Justin Bieber, often affectionately called “The Biebs,” became a huge hit a few years ago, especially with tween-age girls. Now 18, the Ontario native is filling up big venues with fans on his tour, which he will bring to Consol Energy Center on Tuesday.
• As a young teen in 2007, Bieber posted homemade YouTube videos of himself performing his version of songs from artists including Stevie Wonder, Ne-Yo and Usher. His videos drew more than 10 million views from word of mouth.
• Marketing executive Scooter Braun flew the 13-year-old to Atlanta, where he met Usher. Justin Timberlake and Usher offered to sign Bieber, and Usher's offer was better.
• In 2008, Bieber officially signed with Island Records and put out his first album, “My World,” in 2009. The album — the first half of a two-part set — went platinum, and included the singles “One Time” and “First Dance.”
• In 2010, Bieber released “My World 2.0,” which is the second half of the debut album. This record includes the hits “Baby,” “Never Let You Go” and “U Smile.”
• Last year, Bieber starred in the movie “Justin Bieber: Never Say Never,” a part-biopic, part-concert film that grossed more than $98 million worldwide.
• Bieber's second studio album, the Christmas record “Under the Mistletoe,” debuted at No. 1 in November 2011 on the Billboard 200.
• His latest album, “Believe,” also debuted at No. 1 on the Billboard 200 in June, and includes the hit single “Boyfriend.”
Source: www.justinbiebermusic.com; Tribune-Review research
Show commenting policy
TribLive commenting policy
You are solely responsible for your comments and by using TribLive.com you agree to our Terms of Service.
We moderate comments. Our goal is to provide substantive commentary for a general readership. By screening submissions, we provide a space where readers can share intelligent and informed commentary that enhances the quality of our news and information.
While most comments will be posted if they are on-topic and not abusive, moderating decisions are subjective. We will make them as carefully and consistently as we can. Because of the volume of reader comments, we cannot review individual moderation decisions with readers.
We value thoughtful comments representing a range of views that make their point quickly and politely. We make an effort to protect discussions from repeated comments either by the same reader or different readers.
We follow the same standards for taste as the daily newspaper. A few things we won't tolerate: personal attacks, obscenity, vulgarity, profanity (including expletives and letters followed by dashes), commercial promotion, impersonations, incoherence, proselytizing and SHOUTING. Don't include URLs to Web sites.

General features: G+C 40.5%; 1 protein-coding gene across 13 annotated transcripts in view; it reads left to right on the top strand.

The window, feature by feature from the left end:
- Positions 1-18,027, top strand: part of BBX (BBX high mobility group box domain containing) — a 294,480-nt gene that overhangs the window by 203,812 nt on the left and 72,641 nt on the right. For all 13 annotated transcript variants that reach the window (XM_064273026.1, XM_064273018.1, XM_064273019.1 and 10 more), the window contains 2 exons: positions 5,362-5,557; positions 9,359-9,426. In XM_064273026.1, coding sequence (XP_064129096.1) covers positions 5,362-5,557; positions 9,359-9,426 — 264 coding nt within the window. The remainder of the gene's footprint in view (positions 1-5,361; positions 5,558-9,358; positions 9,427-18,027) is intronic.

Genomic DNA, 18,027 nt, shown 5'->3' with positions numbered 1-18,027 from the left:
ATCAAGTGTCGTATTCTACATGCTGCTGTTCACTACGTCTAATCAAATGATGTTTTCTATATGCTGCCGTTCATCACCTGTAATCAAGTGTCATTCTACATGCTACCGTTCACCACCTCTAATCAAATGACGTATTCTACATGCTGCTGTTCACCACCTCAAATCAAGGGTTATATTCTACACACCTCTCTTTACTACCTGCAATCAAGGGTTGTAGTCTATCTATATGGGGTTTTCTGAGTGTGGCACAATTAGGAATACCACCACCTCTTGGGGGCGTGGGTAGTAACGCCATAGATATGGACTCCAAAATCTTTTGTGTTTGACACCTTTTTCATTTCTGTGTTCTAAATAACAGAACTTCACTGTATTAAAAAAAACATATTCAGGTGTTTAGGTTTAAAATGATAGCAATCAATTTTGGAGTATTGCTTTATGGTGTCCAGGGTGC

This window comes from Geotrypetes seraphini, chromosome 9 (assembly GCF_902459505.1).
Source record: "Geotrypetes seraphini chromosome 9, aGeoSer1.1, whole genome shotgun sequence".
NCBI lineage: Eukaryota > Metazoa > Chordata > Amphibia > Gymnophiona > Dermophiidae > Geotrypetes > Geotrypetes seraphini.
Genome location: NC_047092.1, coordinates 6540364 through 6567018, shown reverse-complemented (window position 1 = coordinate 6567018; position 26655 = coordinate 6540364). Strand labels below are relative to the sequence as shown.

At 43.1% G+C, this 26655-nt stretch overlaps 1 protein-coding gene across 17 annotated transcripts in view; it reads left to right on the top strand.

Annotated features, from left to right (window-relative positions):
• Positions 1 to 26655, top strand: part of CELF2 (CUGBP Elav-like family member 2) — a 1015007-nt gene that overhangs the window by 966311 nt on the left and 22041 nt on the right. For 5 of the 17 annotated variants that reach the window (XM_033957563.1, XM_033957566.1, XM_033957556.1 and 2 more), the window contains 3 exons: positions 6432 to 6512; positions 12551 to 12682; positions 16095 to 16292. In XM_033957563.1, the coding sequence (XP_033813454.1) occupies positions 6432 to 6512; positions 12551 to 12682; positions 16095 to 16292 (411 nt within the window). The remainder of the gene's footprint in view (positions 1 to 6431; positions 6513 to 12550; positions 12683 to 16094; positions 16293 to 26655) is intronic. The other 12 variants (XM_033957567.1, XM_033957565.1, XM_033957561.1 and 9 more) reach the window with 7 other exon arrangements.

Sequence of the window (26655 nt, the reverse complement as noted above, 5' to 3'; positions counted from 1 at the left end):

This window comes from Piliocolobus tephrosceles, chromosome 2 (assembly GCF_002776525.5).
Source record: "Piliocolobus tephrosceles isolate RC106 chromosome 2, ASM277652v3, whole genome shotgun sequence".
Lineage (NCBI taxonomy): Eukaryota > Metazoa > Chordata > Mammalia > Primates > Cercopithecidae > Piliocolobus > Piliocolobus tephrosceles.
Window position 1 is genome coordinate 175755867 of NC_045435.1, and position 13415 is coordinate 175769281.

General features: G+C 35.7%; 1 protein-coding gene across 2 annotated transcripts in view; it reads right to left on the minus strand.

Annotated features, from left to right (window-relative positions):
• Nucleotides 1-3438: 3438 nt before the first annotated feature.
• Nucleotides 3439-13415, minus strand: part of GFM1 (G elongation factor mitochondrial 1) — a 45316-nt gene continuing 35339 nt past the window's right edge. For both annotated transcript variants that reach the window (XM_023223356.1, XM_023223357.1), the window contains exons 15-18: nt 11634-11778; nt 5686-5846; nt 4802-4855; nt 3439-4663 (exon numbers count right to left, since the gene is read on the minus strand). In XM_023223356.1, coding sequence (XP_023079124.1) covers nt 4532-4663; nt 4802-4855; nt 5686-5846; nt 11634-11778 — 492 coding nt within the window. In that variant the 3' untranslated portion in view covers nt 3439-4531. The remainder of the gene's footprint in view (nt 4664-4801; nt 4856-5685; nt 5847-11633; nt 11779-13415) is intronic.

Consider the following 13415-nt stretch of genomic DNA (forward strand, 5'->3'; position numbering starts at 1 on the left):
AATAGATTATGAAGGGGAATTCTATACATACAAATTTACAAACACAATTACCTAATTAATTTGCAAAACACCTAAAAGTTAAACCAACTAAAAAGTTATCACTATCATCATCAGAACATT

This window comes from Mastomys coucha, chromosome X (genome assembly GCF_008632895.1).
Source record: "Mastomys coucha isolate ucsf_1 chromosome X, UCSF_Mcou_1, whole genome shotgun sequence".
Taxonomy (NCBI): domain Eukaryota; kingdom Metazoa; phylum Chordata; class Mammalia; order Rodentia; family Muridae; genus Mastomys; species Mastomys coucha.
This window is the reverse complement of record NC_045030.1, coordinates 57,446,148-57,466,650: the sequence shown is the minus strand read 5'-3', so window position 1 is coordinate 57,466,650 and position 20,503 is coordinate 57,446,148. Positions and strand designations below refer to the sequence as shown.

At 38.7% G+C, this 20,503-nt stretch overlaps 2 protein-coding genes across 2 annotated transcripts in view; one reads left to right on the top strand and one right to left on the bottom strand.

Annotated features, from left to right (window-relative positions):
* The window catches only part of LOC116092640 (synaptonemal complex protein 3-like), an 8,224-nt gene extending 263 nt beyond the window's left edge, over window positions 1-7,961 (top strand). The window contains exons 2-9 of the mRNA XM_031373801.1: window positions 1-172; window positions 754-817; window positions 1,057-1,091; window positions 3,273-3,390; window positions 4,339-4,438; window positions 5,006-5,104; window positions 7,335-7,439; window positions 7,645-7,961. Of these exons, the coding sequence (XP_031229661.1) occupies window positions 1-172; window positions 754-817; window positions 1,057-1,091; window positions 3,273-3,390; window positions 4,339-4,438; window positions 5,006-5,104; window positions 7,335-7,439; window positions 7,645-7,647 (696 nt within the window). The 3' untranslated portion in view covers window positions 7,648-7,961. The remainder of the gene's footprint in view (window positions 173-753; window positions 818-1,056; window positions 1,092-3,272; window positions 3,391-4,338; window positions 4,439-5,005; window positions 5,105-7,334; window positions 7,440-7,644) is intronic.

We do not edit comments. They are either approved or deleted. We reserve the right to edit a comment that is quoted or excerpted in an article. In this case, we may fix spelling and punctuation.
We welcome strong opinions and criticism of our work, but we don't want comments to become bogged down with discussions of our policies and we will moderate accordingly.
We appreciate it when readers and people quoted in articles or blog posts point out errors of fact or emphasis and will investigate all assertions. But these suggestions should be sent via e-mail. To avoid distracting other readers, we won't publish comments that suggest a correction. Instead, corrections will be made in a blog post or in an article.
- Founder of Z&M Cycle Sales in Hempfield killed in Florida motorcycle crash
- Starkey: Tomlin lived in his fears
- Increasing player salaries pinch financial flexibility of Pirates
- Slain St. Clair officer walked into ‘worst nightmare’ for police
- No. 11 Purdue presents tall order for Pitt
- Steelers receiver Wheaton takes advantage of opportunity in breakout game
- Penguins’ reshuffled top line of Crosby, Dupuis, Kunitz looks familiar
- Film session: Long shots dotted Steelers’ passing game
- 2,200 union employees of ATI lose coverage
- 7 percent in Allegheny County able to carry concealed gun
- Pa. Supreme Court: Highmark Medicare Advantage members to retain access to UPMC